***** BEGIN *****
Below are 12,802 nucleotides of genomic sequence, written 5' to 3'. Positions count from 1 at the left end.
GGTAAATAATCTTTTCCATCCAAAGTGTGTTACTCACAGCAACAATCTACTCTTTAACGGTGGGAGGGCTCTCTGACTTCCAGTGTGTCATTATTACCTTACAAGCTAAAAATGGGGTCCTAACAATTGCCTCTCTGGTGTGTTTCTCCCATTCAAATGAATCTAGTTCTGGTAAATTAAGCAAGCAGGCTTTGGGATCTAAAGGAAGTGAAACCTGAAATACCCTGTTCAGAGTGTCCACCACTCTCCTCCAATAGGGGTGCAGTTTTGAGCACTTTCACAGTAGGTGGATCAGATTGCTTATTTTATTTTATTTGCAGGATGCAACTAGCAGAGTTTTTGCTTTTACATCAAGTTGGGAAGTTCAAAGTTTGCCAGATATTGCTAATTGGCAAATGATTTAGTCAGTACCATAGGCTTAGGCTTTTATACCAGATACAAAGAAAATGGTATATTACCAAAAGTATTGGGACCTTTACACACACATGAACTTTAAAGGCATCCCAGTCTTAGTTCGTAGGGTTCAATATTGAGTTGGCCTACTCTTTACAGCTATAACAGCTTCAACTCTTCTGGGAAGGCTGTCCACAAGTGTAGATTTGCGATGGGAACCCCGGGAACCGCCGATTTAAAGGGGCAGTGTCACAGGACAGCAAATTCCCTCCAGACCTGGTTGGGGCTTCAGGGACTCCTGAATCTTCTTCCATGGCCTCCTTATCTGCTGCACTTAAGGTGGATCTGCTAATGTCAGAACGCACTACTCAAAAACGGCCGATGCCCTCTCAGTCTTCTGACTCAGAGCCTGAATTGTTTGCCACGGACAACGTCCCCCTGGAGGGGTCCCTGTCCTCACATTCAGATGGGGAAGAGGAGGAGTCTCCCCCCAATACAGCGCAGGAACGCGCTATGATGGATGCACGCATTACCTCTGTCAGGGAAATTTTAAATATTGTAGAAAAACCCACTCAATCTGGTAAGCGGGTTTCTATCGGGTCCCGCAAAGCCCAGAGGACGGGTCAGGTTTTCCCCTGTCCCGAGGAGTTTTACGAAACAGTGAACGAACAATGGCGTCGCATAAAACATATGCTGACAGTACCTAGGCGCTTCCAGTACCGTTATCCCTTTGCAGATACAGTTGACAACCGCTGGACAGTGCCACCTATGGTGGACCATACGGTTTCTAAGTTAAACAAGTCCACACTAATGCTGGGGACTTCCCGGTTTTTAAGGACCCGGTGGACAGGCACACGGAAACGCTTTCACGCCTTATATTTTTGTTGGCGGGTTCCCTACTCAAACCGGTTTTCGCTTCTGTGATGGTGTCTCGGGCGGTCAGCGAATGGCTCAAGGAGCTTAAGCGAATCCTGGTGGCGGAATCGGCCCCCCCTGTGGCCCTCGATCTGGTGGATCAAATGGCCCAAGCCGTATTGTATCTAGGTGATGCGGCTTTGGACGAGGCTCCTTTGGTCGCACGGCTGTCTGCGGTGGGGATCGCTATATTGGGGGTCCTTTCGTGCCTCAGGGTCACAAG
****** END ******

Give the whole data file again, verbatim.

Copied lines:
Below are 12,802 nucleotides of genomic sequence, written 5' to 3'. Positions count from 1 at the left end.
GGTAAATAATCTTTTCCATCCAAAGTGTGTTACTCACAGCAACAATCTACTCTTTAACGGTGGGAGGGCTCTCTGACTTCCAGTGTGTCATTATTACCTTACAAGCTAAAAATGGGGTCCTAACAATTGCCTCTCTGGTGTGTTTCTCCCATTCAAATGAATCTAGTTCTGGTAAATTAAGCAAGCAGGCTTTGGGATCTAAAGGAAGTGAAACCTGAAATACCCTGTTCAGAGTGTCCACCACTCTCCTCCAATAGGGGTGCAGTTTTGAGCACTTTCACAGTAGGTGGATCAGATTGCTTATTTTATTTTATTTGCAGGATGCAACTAGCAGAGTTTTTGCTTTTACATCAAGTTGGGAAGTTCAAAGTTTGCCAGATATTGCTAATTGGCAAATGATTTAGTCAGTACCATAGGCTTAGGCTTTTATACCAGATACAAAGAAAATGGTATATTACCAAAAGTATTGGGACCTTTACACACACATGAACTTTAAAGGCATCCCAGTCTTAGTTCGTAGGGTTCAATATTGAGTTGGCCTACTCTTTACAGCTATAACAGCTTCAACTCTTCTGGGAAGGCTGTCCACAAGTGTAGATTTGCGATGGGAACCCCGGGAACCGCCGATTTAAAGGGGCAGTGTCACAGGACAGCAAATTCCCTCCAGACCTGGTTGGGGCTTCAGGGACTCCTGAATCTTCTTCCATGGCCTCCTTATCTGCTGCACTTAAGGTGGATCTGCTAATGTCAGAACGCACTACTCAAAAACGGCCGATGCCCTCTCAGTCTTCTGACTCAGAGCCTGAATTGTTTGCCACGGACAACGTCCCCCTGGAGGGGTCCCTGTCCTCACATTCAGATGGGGAAGAGGAGGAGTCTCCCCCCAATACAGCGCAGGAACGCGCTATGATGGATGCACGCATTACCTCTGTCAGGGAAATTTTAAATATTGTAGAAAAACCCACTCAATCTGGTAAGCGGGTTTCTATCGGGTCCCGCAAAGCCCAGAGGACGGGTCAGGTTTTCCCCTGTCCCGAGGAGTTTTACGAAACAGTGAACGAACAATGGCGTCGCATAAAACATATGCTGACAGTACCTAGGCGCTTCCAGTACCGTTATCCCTTTGCAGATACAGTTGACAACCGCTGGACAGTGCCACCTATGGTGGACCATACGGTTTCTAAGTTAAACAAGTCCACACTAATGCTGGGGACTTCCCGGTTTTTAAGGACCCGGTGGACAGGCACACGGAAACGCTTTCACGCCTTATATTTTTGTTGGCGGGTTCCCTACTCAAACCGGTTTTCGCTTCTGTGATGGTGTCTCGGGCGGTCAGCGAATGGCTCAAGGAGCTTAAGCGAATCCTGGTGGCGGAATCGGCCCCCCCTGTGGCCCTCGATCTGGTGGATCAAATGGCCCAAGCCGTATTGTATCTAGGTGATGCGGCTTTGGACGAGGCTCCTTTGGTCGCACGGCTGTCTGCGGTGGGGATCGCTATATTGGGGGTCCTTTCGTGCCTCAGGGTCACAAG